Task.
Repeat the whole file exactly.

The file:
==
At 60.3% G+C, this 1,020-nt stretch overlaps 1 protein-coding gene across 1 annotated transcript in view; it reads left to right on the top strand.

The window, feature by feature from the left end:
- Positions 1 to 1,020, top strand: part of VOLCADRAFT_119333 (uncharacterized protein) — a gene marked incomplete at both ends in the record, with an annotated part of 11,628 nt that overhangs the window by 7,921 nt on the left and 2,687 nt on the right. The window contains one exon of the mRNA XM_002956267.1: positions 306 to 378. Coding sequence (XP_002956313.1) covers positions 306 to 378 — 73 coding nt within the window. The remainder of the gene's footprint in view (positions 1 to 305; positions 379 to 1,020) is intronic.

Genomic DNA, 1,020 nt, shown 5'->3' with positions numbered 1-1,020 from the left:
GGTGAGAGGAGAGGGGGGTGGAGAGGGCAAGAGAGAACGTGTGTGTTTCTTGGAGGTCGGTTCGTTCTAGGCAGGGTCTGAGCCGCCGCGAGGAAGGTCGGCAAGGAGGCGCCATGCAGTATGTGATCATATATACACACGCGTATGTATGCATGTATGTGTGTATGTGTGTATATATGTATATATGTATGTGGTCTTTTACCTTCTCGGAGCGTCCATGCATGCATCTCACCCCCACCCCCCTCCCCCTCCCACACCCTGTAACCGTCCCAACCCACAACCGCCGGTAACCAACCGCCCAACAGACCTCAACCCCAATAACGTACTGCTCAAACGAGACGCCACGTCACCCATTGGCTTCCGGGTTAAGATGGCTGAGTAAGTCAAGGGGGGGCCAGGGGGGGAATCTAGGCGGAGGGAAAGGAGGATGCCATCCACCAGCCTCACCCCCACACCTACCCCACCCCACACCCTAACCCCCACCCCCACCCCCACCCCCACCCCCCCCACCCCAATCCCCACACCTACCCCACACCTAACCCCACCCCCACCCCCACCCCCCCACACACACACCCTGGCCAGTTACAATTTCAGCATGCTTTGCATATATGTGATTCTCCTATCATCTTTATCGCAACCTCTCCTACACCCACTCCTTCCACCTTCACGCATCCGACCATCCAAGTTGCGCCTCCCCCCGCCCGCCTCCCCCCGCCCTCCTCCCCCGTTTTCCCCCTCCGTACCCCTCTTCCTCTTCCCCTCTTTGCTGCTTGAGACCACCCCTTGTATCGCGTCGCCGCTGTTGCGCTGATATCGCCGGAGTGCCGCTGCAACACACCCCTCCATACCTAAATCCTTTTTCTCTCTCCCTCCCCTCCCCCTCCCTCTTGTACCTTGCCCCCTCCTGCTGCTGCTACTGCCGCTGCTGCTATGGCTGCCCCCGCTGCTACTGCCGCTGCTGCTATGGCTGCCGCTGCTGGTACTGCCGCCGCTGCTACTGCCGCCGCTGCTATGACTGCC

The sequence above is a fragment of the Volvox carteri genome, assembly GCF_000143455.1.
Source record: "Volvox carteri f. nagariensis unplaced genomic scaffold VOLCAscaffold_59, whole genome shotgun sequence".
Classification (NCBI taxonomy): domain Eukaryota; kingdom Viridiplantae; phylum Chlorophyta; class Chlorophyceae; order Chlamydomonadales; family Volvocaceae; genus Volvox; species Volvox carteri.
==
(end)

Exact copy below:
At 60.3% G+C, this 1,020-nt stretch overlaps 1 protein-coding gene across 1 annotated transcript in view; it reads left to right on the top strand.

The window, feature by feature from the left end:
- Positions 1 to 1,020, top strand: part of VOLCADRAFT_119333 (uncharacterized protein) — a gene marked incomplete at both ends in the record, with an annotated part of 11,628 nt that overhangs the window by 7,921 nt on the left and 2,687 nt on the right. The window contains one exon of the mRNA XM_002956267.1: positions 306 to 378. Coding sequence (XP_002956313.1) covers positions 306 to 378 — 73 coding nt within the window. The remainder of the gene's footprint in view (positions 1 to 305; positions 379 to 1,020) is intronic.

Genomic DNA, 1,020 nt, shown 5'->3' with positions numbered 1-1,020 from the left:
GGTGAGAGGAGAGGGGGGTGGAGAGGGCAAGAGAGAACGTGTGTGTTTCTTGGAGGTCGGTTCGTTCTAGGCAGGGTCTGAGCCGCCGCGAGGAAGGTCGGCAAGGAGGCGCCATGCAGTATGTGATCATATATACACACGCGTATGTATGCATGTATGTGTGTATGTGTGTATATATGTATATATGTATGTGGTCTTTTACCTTCTCGGAGCGTCCATGCATGCATCTCACCCCCACCCCCCTCCCCCTCCCACACCCTGTAACCGTCCCAACCCACAACCGCCGGTAACCAACCGCCCAACAGACCTCAACCCCAATAACGTACTGCTCAAACGAGACGCCACGTCACCCATTGGCTTCCGGGTTAAGATGGCTGAGTAAGTCAAGGGGGGGCCAGGGGGGGAATCTAGGCGGAGGGAAAGGAGGATGCCATCCACCAGCCTCACCCCCACACCTACCCCACCCCACACCCTAACCCCCACCCCCACCCCCACCCCCACCCCCCCCACCCCAATCCCCACACCTACCCCACACCTAACCCCACCCCCACCCCCACCCCCCCACACACACACCCTGGCCAGTTACAATTTCAGCATGCTTTGCATATATGTGATTCTCCTATCATCTTTATCGCAACCTCTCCTACACCCACTCCTTCCACCTTCACGCATCCGACCATCCAAGTTGCGCCTCCCCCCGCCCGCCTCCCCCCGCCCTCCTCCCCCGTTTTCCCCCTCCGTACCCCTCTTCCTCTTCCCCTCTTTGCTGCTTGAGACCACCCCTTGTATCGCGTCGCCGCTGTTGCGCTGATATCGCCGGAGTGCCGCTGCAACACACCCCTCCATACCTAAATCCTTTTTCTCTCTCCCTCCCCTCCCCCTCCCTCTTGTACCTTGCCCCCTCCTGCTGCTGCTACTGCCGCTGCTGCTATGGCTGCCCCCGCTGCTACTGCCGCTGCTGCTATGGCTGCCGCTGCTGGTACTGCCGCCGCTGCTACTGCCGCCGCTGCTATGACTGCC

The sequence above is a fragment of the Volvox carteri genome, assembly GCF_000143455.1.
Source record: "Volvox carteri f. nagariensis unplaced genomic scaffold VOLCAscaffold_59, whole genome shotgun sequence".
Classification (NCBI taxonomy): domain Eukaryota; kingdom Viridiplantae; phylum Chlorophyta; class Chlorophyceae; order Chlamydomonadales; family Volvocaceae; genus Volvox; species Volvox carteri.